Reared among the three cultures of Brazil, Mexico and the U.S., Poranguí was steeped in various traditional forms of music, healing and ceremony since birth. Drawing from his cross-cultural background and ethnomusicology training at Duke University, Poranguí has over twenty years of international work experience as an artist, musician, educator, ...
When Poranguí plays, the wildly creative sonic guide arrives with everything he needs: a custom looping/pedal set up, a few dozen treasured instruments, and decades of experience with song, story, and ceremonial practice from across the Americas.
One notable thing is missing, however. A set list.
“Everything I do live is steeped in improvisation, in spontaneous sound. A lot of the work I do musically is about connecting to what’s happening in the moment in a given space with a given group of listeners,” explains Poranguí. “I try to get a feel for what is in the seen realm and the unseen realm, really tuning into the energetics of the space. That’s where the magic is.”
The presence, focus, and playful engagement resonates on Poranguí, which combines Poranguí’s skill in merging electronic innovation and age-old acoustic instruments and vocal techniques. With these combined forces, supported by the voice and words of partner Ashley Klein (whose invocations can be heard on an alternative version of the album), he weaves spiritual lineages, aspirations, and transformative possibility into the moment, drawing on a lifetime of travel, spiritual discipline, and thoughtful listening to indigenous leaders and teachers. The roots run deep, and the results are resonant, an ethereal, elemental dance set.
Recorded at an opening ceremony for Lightning in a Bottle and at the Espiritu stage at Santa Fe’s Unify Fest, the album takes listeners along a wave of sound and experience from the high-energy mantras of “Ganesha” to the deeply meditative joy of “Stardust.” Along the road, Poranguí and Ashley evoke the elements through songs to the air (like “Danza del Viento”), prayers to the waters (like “Oxum”), and endlessly ingenious musical layers and loops.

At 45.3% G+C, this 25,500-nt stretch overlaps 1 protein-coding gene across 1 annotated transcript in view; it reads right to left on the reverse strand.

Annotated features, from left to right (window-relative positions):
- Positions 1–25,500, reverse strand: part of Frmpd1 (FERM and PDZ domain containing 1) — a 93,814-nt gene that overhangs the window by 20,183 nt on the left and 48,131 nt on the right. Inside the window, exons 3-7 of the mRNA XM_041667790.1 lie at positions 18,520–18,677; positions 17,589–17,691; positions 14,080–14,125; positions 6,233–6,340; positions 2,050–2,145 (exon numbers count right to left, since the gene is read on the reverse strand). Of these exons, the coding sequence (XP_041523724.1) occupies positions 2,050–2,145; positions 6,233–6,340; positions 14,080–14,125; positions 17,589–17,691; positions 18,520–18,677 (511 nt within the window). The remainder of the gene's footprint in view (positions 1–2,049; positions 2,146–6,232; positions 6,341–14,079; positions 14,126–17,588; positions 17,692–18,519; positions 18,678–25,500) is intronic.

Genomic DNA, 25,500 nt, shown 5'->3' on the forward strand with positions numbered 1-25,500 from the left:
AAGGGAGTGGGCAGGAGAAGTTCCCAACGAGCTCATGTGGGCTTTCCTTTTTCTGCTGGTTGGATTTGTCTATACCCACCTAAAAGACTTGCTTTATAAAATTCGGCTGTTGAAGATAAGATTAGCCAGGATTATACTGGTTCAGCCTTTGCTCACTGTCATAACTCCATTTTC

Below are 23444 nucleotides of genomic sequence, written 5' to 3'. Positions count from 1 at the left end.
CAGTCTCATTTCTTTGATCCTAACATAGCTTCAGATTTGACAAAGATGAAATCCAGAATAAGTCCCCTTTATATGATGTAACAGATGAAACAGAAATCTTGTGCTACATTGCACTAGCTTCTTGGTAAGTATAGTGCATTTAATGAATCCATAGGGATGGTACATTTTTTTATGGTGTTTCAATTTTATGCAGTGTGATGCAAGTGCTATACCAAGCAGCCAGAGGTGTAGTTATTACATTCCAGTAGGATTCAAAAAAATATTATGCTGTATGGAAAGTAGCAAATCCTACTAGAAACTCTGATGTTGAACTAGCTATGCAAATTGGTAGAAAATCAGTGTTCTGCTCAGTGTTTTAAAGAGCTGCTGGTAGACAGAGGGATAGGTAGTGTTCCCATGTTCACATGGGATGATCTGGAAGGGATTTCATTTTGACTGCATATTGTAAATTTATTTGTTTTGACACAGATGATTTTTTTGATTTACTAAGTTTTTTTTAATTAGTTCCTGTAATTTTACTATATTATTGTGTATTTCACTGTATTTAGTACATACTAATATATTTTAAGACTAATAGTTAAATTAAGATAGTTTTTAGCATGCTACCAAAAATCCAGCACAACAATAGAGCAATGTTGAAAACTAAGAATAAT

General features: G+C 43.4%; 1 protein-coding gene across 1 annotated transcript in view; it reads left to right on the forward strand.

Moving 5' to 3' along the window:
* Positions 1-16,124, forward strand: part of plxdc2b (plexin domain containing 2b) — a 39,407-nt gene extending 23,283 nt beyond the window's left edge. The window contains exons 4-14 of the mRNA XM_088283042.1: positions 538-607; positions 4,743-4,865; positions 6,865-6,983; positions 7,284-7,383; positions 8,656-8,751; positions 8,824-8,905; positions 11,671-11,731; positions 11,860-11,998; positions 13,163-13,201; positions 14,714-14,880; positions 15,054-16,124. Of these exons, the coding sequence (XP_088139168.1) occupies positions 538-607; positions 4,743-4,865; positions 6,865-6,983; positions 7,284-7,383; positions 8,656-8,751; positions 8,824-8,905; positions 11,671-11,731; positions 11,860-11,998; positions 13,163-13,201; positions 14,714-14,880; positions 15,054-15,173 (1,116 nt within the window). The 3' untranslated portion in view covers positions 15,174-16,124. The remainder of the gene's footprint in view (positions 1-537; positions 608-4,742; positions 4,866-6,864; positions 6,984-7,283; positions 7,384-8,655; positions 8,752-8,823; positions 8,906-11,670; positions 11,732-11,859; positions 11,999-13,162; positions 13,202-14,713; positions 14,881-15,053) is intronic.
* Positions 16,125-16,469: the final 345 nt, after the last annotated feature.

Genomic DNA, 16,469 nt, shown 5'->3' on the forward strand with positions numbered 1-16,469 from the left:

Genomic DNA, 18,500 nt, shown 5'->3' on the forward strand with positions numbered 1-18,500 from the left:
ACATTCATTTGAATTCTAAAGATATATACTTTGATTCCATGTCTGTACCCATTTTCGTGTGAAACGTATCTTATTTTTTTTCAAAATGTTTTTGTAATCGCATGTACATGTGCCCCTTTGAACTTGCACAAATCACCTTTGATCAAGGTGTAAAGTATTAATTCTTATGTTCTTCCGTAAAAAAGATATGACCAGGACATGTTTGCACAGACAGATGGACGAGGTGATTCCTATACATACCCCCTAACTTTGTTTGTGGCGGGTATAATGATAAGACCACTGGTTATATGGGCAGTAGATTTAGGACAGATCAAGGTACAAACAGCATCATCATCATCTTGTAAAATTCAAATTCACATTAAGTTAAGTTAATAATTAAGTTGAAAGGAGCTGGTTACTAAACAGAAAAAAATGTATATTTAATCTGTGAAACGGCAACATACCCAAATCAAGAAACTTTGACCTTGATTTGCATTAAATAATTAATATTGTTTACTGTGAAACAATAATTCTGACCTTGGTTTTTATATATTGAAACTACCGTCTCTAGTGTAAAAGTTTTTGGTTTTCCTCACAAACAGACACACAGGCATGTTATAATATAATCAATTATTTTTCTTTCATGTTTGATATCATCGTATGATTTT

Whether sparking movement or beckoning contemplation, Poranguí sees his work as leading to the same place, a place he learned to seek from his beloved mentor, vocalist and composer Bobby McFerrin: “For me, the most powerful music responds to the living, breathing moment. What I respect about Bobby’s work is that he clears his mind to let novel ideas arise and runs with them. The key is you don’t worry about the note coming two notes from now. Sing the first one, and then you focus on the next note. Before you know it, you’ve traveled somewhere meaningful and beautiful, in a process that mirrors the way the present moment can help guide us to a more connected life.”
Poranguí’s movement through cultures, sounds, and wisdom comes naturally to an artist reared between three cultures--his native Brazil, Mexico, and the Southwestern US--and who shuttles effortlessly between intellectual work (he holds a degree in Ethnomusicology from Duke), ceremonial practice, and healing modalities (he is a trained, practicing bodyworker). Music works as a central pivot for all these directions, providing that magical moment of connection to what is happening right now.
Poranguí sprang from an urge to share this approach to creation and connection. He had many scores, remixes, and live sets under his belt, but was still searching for a way to capture the energy of his live shows in a debut recording. Poranguí decided to start with multi-tracked live recordings and video footage, and used them as seeds that sprouted both versions of the album, both of which embrace the full breadth and intensity of his and Ashley’s work.
This work is animated by a profound commitment and message, a reminder of our roles and duties to our planet and to each other. “Music isn’t entertainment for me, as the goal is transformation,” he reflects. “It’s a bridge to the heart, to a space where we can begin to imagine our best selves. This is crucial as our planet needs humans to upgrade themselves. For me, it’s coming into contact to our role as fire keepers. Technology is merely a different form of the fire we came to master long ago. We have a choice: to burn ourselves and everything around us with the fire of technology or to use it to illuminate the way.”